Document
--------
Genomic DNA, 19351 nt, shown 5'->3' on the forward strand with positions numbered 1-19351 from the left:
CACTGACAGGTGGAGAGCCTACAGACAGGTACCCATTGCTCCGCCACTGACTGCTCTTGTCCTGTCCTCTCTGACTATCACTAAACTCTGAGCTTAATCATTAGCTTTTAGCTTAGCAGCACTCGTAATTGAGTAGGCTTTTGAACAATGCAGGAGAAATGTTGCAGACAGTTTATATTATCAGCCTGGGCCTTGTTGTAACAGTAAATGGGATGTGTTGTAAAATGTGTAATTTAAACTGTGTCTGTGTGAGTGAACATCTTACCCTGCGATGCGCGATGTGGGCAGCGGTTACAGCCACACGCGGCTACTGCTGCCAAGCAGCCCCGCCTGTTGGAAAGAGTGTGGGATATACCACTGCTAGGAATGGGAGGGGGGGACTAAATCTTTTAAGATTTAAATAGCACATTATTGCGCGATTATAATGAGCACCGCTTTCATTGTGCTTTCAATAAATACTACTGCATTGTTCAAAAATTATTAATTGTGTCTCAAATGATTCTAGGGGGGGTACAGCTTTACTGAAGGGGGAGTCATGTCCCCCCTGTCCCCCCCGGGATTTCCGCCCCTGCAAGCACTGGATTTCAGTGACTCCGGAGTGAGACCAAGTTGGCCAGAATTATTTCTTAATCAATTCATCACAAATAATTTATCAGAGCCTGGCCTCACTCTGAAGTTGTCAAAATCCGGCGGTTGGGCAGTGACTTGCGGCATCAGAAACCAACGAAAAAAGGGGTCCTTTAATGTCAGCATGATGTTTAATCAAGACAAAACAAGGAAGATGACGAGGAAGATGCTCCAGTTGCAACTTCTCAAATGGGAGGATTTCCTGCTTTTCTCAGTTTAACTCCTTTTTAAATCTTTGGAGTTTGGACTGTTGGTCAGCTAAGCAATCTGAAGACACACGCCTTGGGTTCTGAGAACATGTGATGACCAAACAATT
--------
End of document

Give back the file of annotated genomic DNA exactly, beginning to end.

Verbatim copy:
Genomic DNA, 19351 nt, shown 5'->3' on the forward strand with positions numbered 1-19351 from the left:
CACTGACAGGTGGAGAGCCTACAGACAGGTACCCATTGCTCCGCCACTGACTGCTCTTGTCCTGTCCTCTCTGACTATCACTAAACTCTGAGCTTAATCATTAGCTTTTAGCTTAGCAGCACTCGTAATTGAGTAGGCTTTTGAACAATGCAGGAGAAATGTTGCAGACAGTTTATATTATCAGCCTGGGCCTTGTTGTAACAGTAAATGGGATGTGTTGTAAAATGTGTAATTTAAACTGTGTCTGTGTGAGTGAACATCTTACCCTGCGATGCGCGATGTGGGCAGCGGTTACAGCCACACGCGGCTACTGCTGCCAAGCAGCCCCGCCTGTTGGAAAGAGTGTGGGATATACCACTGCTAGGAATGGGAGGGGGGGACTAAATCTTTTAAGATTTAAATAGCACATTATTGCGCGATTATAATGAGCACCGCTTTCATTGTGCTTTCAATAAATACTACTGCATTGTTCAAAAATTATTAATTGTGTCTCAAATGATTCTAGGGGGGGTACAGCTTTACTGAAGGGGGAGTCATGTCCCCCCTGTCCCCCCCGGGATTTCCGCCCCTGCAAGCACTGGATTTCAGTGACTCCGGAGTGAGACCAAGTTGGCCAGAATTATTTCTTAATCAATTCATCACAAATAATTTATCAGAGCCTGGCCTCACTCTGAAGTTGTCAAAATCCGGCGGTTGGGCAGTGACTTGCGGCATCAGAAACCAACGAAAAAAGGGGTCCTTTAATGTCAGCATGATGTTTAATCAAGACAAAACAAGGAAGATGACGAGGAAGATGCTCCAGTTGCAACTTCTCAAATGGGAGGATTTCCTGCTTTTCTCAGTTTAACTCCTTTTTAAATCTTTGGAGTTTGGACTGTTGGTCAGCTAAGCAATCTGAAGACACACGCCTTGGGTTCTGAGAACATGTGATGACCAAACAATT